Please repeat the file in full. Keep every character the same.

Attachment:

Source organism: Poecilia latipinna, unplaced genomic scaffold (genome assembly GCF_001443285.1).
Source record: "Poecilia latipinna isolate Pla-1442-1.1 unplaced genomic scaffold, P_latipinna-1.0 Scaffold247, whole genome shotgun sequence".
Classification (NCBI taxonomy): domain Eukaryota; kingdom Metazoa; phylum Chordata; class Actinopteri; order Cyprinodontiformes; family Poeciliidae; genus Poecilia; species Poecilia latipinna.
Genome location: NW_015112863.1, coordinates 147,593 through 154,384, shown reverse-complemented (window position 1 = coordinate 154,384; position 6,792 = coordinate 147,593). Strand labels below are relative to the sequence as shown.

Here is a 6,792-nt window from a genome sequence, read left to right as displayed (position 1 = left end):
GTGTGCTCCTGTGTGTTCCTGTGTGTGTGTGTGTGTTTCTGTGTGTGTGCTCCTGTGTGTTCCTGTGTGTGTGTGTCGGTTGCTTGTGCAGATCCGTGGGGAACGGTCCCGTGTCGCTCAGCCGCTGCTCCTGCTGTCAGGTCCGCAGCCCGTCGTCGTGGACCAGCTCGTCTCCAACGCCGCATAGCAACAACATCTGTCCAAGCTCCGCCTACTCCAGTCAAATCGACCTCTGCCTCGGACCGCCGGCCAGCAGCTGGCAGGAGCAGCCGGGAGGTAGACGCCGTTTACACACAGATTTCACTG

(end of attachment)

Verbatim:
Source organism: Poecilia latipinna, unplaced genomic scaffold (genome assembly GCF_001443285.1).
Source record: "Poecilia latipinna isolate Pla-1442-1.1 unplaced genomic scaffold, P_latipinna-1.0 Scaffold247, whole genome shotgun sequence".
Classification (NCBI taxonomy): domain Eukaryota; kingdom Metazoa; phylum Chordata; class Actinopteri; order Cyprinodontiformes; family Poeciliidae; genus Poecilia; species Poecilia latipinna.
Genome location: NW_015112863.1, coordinates 147,593 through 154,384, shown reverse-complemented (window position 1 = coordinate 154,384; position 6,792 = coordinate 147,593). Strand labels below are relative to the sequence as shown.

Here is a 6,792-nt window from a genome sequence, read left to right as displayed (position 1 = left end):
GTGTGCTCCTGTGTGTTCCTGTGTGTGTGTGTGTGTTTCTGTGTGTGTGCTCCTGTGTGTTCCTGTGTGTGTGTGTCGGTTGCTTGTGCAGATCCGTGGGGAACGGTCCCGTGTCGCTCAGCCGCTGCTCCTGCTGTCAGGTCCGCAGCCCGTCGTCGTGGACCAGCTCGTCTCCAACGCCGCATAGCAACAACATCTGTCCAAGCTCCGCCTACTCCAGTCAAATCGACCTCTGCCTCGGACCGCCGGCCAGCAGCTGGCAGGAGCAGCCGGGAGGTAGACGCCGTTTACACACAGATTTCACTG